I use the word "genre" deliberately because it highlights a major misconception about what comic books are, one I was guilty of in the past, and one that is slowly being overcome in the literary establishment. Graphic novels are not a genre unto themselves; the term describes a format, like book, movie, painting, article, that delivers some kind of narrative (hence the "novel" part). I have over the years read in the form of graphic novels: adventure stories, fantasies, journalistic reportage, science fiction, historical memoirs, love stories.
Daniel Clowes. This Christmas I gave him a handful of Clowes's latest, and since nobody gave me any books for Christmas this year (what the fuck?!), I've taken to reading over his shoulder.
Saturday morning I managed to squirrel away on my own with Mister Wonderful. Dark comedy romance? It's an evening in the life of a divorced middle-aged man out on a blind date. It's funny, perceptive, sweet. The night's events are visually depicted, but the meat of the story is Marshall's internal running commentary. In this way we also get glimpses into his past, learning how he came to be the man he is today.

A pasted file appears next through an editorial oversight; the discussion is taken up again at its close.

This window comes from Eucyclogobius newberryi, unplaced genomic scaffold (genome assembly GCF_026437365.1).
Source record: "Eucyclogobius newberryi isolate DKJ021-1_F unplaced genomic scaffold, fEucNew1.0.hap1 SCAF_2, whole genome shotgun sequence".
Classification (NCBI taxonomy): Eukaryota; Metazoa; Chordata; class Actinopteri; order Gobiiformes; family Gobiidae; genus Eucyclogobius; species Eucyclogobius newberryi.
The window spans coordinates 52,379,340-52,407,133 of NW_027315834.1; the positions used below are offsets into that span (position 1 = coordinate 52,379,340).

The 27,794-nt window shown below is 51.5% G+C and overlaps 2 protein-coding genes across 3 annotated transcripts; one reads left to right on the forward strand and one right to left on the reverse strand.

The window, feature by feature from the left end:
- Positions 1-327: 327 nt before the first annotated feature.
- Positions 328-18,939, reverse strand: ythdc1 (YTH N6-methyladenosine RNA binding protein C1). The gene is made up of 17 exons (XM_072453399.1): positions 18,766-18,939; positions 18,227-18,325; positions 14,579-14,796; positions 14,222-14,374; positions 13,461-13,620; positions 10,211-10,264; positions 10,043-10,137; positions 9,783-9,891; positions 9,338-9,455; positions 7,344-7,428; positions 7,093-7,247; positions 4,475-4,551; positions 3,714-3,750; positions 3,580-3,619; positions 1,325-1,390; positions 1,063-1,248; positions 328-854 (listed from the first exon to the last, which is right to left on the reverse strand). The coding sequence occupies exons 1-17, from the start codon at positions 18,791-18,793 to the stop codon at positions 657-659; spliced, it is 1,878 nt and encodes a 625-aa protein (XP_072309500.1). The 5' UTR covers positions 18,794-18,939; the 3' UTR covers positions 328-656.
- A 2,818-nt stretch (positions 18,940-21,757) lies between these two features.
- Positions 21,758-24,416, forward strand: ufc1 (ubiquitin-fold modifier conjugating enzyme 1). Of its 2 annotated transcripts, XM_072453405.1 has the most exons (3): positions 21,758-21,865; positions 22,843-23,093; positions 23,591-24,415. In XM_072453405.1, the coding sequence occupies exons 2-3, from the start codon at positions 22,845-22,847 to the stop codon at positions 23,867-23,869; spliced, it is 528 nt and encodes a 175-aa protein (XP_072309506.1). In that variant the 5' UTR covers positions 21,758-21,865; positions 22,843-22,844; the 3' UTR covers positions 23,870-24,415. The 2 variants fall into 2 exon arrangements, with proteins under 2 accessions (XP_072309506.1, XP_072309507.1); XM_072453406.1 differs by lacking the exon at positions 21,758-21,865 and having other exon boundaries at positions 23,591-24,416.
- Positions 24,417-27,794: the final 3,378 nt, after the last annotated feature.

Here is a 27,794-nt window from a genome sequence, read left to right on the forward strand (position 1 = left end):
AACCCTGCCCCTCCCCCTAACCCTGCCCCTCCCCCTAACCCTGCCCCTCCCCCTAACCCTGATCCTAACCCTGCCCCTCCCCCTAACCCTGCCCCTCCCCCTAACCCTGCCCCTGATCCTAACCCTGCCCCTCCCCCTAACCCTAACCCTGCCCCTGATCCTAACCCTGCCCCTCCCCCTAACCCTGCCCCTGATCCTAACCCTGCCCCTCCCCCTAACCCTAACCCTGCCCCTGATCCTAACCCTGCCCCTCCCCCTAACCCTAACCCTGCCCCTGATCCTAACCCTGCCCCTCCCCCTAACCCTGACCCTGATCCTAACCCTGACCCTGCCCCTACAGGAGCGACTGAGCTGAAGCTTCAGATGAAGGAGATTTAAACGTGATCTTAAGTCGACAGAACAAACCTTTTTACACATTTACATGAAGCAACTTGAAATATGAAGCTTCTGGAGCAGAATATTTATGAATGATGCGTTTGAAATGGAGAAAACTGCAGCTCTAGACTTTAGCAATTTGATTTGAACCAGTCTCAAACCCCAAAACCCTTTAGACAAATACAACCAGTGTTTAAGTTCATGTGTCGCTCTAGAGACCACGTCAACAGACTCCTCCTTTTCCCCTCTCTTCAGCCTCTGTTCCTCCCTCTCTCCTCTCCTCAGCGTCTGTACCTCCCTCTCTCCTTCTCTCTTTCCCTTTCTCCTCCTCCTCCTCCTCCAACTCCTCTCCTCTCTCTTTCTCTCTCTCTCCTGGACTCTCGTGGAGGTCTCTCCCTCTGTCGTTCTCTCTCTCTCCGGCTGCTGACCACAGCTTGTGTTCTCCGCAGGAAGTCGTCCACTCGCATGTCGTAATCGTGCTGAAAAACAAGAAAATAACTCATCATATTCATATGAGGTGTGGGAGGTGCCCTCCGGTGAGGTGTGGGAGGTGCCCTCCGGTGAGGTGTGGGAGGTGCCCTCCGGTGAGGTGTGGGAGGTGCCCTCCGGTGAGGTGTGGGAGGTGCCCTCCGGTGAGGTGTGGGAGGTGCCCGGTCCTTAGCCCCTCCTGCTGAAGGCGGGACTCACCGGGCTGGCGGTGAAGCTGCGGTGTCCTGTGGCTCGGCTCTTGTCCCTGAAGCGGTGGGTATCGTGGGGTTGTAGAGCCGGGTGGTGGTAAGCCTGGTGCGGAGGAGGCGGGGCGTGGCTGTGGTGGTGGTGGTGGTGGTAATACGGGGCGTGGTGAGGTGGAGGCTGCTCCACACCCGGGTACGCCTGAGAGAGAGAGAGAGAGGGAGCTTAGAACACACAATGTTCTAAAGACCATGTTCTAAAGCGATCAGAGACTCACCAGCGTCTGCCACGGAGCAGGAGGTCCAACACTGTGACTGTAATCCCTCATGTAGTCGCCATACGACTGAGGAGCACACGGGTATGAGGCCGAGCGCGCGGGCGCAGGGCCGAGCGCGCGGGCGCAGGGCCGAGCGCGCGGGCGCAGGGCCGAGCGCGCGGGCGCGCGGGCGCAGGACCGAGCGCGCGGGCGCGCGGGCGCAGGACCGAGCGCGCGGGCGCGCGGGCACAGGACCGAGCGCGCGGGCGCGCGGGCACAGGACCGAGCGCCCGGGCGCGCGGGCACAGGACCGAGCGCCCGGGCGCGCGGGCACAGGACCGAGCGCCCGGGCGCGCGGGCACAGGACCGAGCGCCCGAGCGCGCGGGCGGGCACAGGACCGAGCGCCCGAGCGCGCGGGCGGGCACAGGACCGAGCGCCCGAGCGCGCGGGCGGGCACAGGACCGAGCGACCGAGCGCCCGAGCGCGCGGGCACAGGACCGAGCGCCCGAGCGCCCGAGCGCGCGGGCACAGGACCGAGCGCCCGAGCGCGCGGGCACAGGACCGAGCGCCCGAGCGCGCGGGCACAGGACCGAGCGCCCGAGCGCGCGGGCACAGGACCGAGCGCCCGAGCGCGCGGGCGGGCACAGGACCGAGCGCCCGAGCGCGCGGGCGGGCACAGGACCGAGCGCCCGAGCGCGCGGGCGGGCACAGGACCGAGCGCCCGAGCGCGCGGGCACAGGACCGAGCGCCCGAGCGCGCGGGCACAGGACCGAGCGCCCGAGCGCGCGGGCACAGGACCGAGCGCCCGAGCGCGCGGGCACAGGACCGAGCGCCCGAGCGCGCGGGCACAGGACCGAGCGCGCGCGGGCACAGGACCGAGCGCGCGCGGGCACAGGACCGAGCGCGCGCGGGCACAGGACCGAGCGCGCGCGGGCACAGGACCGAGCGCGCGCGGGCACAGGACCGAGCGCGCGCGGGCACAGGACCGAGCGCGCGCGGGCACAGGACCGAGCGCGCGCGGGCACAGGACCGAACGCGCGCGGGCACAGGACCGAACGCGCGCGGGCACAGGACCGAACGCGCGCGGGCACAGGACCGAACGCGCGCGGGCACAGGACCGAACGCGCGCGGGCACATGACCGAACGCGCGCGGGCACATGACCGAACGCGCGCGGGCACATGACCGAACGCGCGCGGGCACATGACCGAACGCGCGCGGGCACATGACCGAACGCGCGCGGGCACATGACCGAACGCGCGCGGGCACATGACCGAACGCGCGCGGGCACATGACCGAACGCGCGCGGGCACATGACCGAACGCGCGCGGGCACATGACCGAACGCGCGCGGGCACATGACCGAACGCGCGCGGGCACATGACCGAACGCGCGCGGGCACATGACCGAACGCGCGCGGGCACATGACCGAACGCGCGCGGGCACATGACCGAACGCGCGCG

But one night about three months ago, I was "befriended" by a strange woman. We wound up spending a crazy, sleepless weekend together. It was sort of like "Breakfast at Tiffany's," except in this version, Holly Golightly is an unstable, crank-snorting sociopath. It wound up costing me $800, my grandmother's earrings and a laptop, but such is the price of transformative human events, I suppose.
Clowes is a keen observer of behaviour. We miss a lot of Natalie's chitchat because Mister Wonderful is too busy thinking about having to pee but this not being a good time to go pee. Her emotional confessions are interrupted by the waitress. He grumbles about the rich party-goers and insults them in his head. It's all very human.
I'm learning that reading graphic novels requires a certain kind of literacy; one review notes some of the artist's techniques:
He makes judicious and creative use of comic book devices: three dimensional words to symbolize emotional distress; a little floating man to represent Marshall's superego; text in word balloons running off the side of a panel or obscured by inner-thought boxes; vignettes drawn in cartoony style to depict imagined consequences; flashbacks tinted a rusty orange.
Mister Wonderful originally ran in the New York Times Funny Pages.